A few years ago, I used some fresh duck eggs in baking, and was enchanted by the bright, rich yolks. With that in mind, I decided to investigate duck eggs in other contexts.
For the experiment, I purchased a box of six Clarence Court duck eggs. I’d been warned that duck eggs were a lot more delicate than chicken eggs, and therefore to handle them accordingly. Indeed, these ones have calciferous white shells that do seem a bit thinner than a chicken egg shell. That being said, inside the shell there’s a tough membrane, so actually breaking into the egg (or the egg breaking open accidentally) does require a bit of effort.
I tried four standard ways of preparing eggs:
- Soft-boiled: As a duck egg is almost 1.5 times the mass of a chicken egg, I soft-boiled it for seven minutes. Getting the egg out of the shell was a bit tedious, but the result was tasty. This method obviously highlights the rich, tasty yolk, which is one of the primary advantages of the duck egg.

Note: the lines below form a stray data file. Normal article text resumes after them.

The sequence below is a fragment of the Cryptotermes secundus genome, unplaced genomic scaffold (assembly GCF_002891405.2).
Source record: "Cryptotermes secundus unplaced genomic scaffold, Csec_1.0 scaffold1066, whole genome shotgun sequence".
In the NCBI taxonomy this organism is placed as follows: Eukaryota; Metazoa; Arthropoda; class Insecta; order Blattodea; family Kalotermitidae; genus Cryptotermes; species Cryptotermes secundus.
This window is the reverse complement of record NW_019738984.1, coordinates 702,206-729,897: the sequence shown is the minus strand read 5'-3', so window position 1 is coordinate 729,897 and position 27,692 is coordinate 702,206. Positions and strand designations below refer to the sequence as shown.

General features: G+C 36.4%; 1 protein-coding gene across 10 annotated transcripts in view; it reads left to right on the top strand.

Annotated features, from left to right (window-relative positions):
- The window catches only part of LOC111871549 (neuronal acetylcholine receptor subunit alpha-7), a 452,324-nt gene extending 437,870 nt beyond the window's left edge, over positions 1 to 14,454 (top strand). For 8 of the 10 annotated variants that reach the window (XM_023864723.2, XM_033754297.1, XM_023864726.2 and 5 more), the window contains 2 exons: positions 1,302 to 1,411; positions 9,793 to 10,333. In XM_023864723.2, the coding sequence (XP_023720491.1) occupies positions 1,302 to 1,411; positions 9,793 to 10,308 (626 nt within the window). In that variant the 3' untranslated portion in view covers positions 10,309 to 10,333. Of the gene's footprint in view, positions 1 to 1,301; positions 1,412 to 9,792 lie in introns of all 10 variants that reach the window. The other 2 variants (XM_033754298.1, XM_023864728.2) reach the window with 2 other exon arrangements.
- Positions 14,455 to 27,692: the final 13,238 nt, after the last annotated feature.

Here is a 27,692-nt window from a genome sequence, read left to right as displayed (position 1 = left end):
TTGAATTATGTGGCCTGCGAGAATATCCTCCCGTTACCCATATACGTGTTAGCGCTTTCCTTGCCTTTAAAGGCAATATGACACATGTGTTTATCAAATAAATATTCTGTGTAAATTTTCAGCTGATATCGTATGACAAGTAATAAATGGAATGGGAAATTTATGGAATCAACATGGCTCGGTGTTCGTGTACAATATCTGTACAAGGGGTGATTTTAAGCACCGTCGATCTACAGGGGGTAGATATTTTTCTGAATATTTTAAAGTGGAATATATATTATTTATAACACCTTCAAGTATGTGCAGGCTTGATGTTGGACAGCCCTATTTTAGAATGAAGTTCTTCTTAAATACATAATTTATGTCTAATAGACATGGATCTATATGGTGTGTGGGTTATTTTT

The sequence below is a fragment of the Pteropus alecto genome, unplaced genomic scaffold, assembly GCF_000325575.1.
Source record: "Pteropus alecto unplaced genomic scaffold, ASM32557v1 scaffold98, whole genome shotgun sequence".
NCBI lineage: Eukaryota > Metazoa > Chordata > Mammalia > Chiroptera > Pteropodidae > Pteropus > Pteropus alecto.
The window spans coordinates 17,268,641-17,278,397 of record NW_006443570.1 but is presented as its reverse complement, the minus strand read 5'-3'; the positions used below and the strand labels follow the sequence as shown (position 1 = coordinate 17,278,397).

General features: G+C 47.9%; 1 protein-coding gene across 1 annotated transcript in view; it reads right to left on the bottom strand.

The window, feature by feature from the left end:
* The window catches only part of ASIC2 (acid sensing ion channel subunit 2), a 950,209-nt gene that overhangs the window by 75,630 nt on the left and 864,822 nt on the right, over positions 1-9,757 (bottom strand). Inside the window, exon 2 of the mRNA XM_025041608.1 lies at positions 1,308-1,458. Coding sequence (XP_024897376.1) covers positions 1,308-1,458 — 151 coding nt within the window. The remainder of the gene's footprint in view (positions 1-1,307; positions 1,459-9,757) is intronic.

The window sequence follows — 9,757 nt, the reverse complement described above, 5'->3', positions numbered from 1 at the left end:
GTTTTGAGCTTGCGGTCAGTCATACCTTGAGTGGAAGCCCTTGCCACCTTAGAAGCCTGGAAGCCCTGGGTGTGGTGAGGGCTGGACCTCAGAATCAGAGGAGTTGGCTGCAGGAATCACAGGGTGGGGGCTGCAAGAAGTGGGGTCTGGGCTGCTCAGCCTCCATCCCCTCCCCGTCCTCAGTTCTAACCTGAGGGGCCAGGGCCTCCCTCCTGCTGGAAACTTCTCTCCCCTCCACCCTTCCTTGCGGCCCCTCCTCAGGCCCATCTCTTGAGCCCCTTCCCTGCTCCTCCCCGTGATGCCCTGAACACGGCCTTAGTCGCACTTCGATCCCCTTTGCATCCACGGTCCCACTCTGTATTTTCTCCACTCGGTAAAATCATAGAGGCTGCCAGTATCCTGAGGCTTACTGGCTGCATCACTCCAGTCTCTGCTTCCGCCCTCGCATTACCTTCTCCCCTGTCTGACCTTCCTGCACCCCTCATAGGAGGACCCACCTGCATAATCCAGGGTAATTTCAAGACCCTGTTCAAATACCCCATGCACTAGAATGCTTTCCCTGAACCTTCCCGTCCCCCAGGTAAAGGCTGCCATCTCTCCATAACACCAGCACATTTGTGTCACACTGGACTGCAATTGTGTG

- Scrambled: Scrambled duck egg makes for a tasty meal, with a bright yellow colour. However, since this method involves mixing together yolk and albumen, it isn’t as distinguishable from the chicken egg equivalent.
- Fried: Sunny-side-up, with a soft yolk, this is another good method for showcasing the yolk.
- Poached: Compared to soft-boiled, you trade off the tedium of getting it out of the shell after cooking for the extra effort required for poaching. Getting the timing right on this is also a bit trickier, as it takes a while for all the white to set, but you don’t want to leave it so long that the yolk goes hard. I probably took mine out too soon.
Duck and egg donburi
I’m a big fan of the chicken and egg donburi (oyakodon), a dish in which chicken, onion, egg and dashi stock are all served in a bowl with rice. I decided to try a duck equivalent version, using duck egg, duck breast, spring onion, spinach and hoisin sauce.
I’m not going to post the recipe just yet, because although the meal looked great, my first (and so far only) attempt lacked punch in the flavour department. I think the next attempt will involve glazing the duck breast in plum sauce, and perhaps adding some Chinese five-spice.
I’m not about to switch over completely to duck eggs for my everyday needs, but they made for a nice change of pace. Any time I crave a rich yolk, however, I might consider treating myself to a duck egg or two.